In the days & weeks after my TED talk, the majority of the questions I got corresponded to the closing statement. It dealt with the nature of truth, which is what journalists should aspire to serve. At our best, we are servants of the truth, we are seekers of the truth. It should be all about the truth.
Here’s the closing statement:
“Truth is never binary. Truth is a value. Truth is emotional, it’s fluid, and above all, it’s human. No matter how quick we get with computers, no matter how much information we have, you’ll never be able to remove the human from the truth-seeking exercise”
That’s proved to be quite an explosive assertion. The comments on the TED and YouTube versions of the video are full of people angry that I ended a talk about online fact-checking with a something so apparently wishy-washy. They have a point.
It depends, I guess, on whether you differentiate between truth as a state and truth as a noun. A singular ‘truth’ is an empirical fact or set of facts, but ‘the truth’ is something else. The truth is often a triangulation of subjective views, each of which may be true to the beholder. Truth is a slippery concept, after all, and there are many variations on the word ‘true’.
A bicycle wheel-builder makes a buckled wheel true by tightening spokes: when the pull from both sides is evenly spread, the wheel is straight and ‘true’ again. Truth, in a bicycle wheel, is about a balance of forces.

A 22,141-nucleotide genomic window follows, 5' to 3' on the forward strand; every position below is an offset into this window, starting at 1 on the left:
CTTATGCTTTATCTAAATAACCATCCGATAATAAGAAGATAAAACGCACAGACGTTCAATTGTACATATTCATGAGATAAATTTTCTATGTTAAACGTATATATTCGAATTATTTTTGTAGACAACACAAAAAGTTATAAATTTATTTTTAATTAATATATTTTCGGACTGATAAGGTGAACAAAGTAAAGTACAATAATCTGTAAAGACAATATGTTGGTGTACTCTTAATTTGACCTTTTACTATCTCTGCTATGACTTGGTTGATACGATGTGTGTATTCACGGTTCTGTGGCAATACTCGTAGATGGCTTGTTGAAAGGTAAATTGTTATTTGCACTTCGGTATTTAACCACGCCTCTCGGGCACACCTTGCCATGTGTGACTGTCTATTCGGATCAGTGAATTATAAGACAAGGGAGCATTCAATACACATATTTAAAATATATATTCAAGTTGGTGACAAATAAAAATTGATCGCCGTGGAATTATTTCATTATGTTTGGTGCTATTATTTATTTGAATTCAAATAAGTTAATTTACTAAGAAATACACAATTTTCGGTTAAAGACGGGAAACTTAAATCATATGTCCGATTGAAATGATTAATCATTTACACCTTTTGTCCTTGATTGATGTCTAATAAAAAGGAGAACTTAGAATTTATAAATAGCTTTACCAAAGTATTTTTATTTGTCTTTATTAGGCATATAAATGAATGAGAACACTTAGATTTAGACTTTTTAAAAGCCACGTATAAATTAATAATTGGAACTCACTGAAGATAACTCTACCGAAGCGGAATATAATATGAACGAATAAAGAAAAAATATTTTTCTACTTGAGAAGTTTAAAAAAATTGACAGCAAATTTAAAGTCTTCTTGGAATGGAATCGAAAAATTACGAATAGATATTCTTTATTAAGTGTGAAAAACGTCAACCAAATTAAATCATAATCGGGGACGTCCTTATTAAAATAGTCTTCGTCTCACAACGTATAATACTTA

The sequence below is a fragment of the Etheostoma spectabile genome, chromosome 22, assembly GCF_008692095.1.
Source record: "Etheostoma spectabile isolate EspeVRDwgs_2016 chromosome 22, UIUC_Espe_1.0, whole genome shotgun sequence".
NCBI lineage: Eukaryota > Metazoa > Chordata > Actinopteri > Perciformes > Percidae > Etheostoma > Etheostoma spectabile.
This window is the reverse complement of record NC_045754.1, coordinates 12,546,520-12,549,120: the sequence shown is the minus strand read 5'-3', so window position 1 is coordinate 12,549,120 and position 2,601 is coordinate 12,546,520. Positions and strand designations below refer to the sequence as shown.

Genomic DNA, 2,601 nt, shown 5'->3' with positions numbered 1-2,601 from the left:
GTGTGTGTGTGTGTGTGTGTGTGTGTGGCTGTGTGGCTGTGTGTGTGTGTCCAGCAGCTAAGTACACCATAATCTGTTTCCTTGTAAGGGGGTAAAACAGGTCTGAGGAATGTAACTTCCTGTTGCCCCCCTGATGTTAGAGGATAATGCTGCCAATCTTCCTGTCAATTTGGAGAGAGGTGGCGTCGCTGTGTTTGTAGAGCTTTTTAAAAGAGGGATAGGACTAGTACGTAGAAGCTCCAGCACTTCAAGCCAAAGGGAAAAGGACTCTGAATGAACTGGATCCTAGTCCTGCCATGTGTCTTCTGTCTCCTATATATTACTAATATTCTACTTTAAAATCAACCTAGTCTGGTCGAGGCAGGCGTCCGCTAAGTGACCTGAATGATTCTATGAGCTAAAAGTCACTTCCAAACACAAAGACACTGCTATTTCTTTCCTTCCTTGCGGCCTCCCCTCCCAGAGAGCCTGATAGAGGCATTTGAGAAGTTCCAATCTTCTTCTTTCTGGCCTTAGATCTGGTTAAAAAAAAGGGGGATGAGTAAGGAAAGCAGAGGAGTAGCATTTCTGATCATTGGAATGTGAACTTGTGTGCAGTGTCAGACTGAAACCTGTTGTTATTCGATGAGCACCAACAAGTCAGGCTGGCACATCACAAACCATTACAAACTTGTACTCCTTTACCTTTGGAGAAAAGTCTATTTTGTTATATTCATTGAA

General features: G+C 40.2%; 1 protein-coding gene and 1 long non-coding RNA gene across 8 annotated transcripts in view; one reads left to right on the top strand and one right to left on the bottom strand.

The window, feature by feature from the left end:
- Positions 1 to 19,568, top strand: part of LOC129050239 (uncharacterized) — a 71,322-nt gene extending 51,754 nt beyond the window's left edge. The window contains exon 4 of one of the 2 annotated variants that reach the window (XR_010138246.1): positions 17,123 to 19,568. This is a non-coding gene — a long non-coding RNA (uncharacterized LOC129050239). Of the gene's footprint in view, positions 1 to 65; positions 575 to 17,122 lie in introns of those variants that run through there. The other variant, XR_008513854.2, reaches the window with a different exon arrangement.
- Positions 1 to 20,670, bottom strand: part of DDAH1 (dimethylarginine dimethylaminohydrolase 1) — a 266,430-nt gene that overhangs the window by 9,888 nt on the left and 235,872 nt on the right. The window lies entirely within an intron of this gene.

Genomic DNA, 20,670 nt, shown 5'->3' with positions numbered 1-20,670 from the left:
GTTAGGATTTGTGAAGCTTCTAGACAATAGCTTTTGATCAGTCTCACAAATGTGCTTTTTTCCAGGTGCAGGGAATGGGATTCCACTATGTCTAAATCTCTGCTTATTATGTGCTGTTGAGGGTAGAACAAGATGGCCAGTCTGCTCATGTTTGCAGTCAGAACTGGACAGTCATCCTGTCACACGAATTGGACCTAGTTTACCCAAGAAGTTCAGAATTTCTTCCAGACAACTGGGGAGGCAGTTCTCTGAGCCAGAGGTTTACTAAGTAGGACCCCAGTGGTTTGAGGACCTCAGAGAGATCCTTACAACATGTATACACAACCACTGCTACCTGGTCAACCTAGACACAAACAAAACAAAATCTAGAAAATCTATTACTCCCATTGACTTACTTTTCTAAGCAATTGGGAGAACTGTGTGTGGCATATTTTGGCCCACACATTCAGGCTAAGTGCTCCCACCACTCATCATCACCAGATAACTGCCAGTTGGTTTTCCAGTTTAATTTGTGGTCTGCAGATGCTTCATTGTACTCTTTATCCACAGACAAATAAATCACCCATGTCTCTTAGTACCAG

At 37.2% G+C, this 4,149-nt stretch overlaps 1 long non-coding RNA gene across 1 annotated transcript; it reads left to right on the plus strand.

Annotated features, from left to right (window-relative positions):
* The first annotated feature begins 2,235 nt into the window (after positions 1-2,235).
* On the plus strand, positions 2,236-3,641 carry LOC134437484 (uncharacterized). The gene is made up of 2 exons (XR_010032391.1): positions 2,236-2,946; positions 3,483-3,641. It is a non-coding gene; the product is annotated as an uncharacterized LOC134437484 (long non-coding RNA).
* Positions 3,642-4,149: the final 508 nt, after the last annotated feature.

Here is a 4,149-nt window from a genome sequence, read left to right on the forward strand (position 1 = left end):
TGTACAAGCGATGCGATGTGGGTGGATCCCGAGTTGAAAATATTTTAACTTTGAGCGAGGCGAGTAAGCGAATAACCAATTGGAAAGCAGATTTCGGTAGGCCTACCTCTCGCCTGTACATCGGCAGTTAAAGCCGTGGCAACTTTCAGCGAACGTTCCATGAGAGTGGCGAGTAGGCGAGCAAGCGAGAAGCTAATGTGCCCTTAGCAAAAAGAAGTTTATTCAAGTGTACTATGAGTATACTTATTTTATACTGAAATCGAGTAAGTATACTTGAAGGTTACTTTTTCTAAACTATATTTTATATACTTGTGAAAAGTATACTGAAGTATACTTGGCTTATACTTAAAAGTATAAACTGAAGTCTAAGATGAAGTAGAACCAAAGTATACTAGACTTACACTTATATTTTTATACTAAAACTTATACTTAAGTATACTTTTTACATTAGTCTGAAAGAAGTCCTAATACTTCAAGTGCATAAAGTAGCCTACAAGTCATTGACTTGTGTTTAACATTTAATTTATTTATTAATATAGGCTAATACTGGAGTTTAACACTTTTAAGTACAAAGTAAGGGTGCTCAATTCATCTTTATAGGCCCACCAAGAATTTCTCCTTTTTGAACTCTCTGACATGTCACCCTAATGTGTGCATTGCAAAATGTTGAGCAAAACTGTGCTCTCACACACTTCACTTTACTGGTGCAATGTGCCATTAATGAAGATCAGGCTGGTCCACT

We are often told to be true to our selves, which, in essence, means to be true to our values. Values and the concept of ‘self’ are intangible things, subjective constructs, figments of the mind, and so being true to those is doubly subjective.
Truth is best seen as something of which facts are a large subset – fact loaded with moral meaning. Truth and facts are not the same, but are intrinsically linked. This is important for journalists to understand – that facts can be empirical, beyond question, but the truth, as perceived by those involved (stakeholders, in business-speak) can be something entirely different. If you accept the difference, you’ll begin looking at facts from all perspectives, and obtain a much greater understanding of any situation.
All the techniques I outlined in the TED talk, performed by the Storyful team in the course of their daily work, are a process of uncovering the truth. We try every day to get quicker at finding & triangulating the facts so that, collectively, we bring our clients (news organisations) and the partners we interact with (citizen journalists, NGOs, activists and others) together to collaborate on a shared version of the truth. We look for the facts because they are the unshakable core of journalism. They’re the kingmakers, the reason why we love the work of Nate Silver, and Storyful’s own Gavin Sheridan.
As an industry, we tend to focus on the tools, the medium and the cold hard facts in journalism. We are obsessed with technique, we drool over technology, we are constantly on watch for innovation, aesthetic nuance and the elusive ‘scoop’.
The end statement of my TED talk was about getting away from that – standing back from the tools and looking at what we’re trying to achieve. The world is interpreted by imperfect humans with eyes on the front of their heads. Our perspective is always limited, and we have to rely on the perspectives of others to build up any picture fully. It’s no harm, every now and then, to refocus back to the most important element of journalism – the people it serves and examines.
And that’s the truth.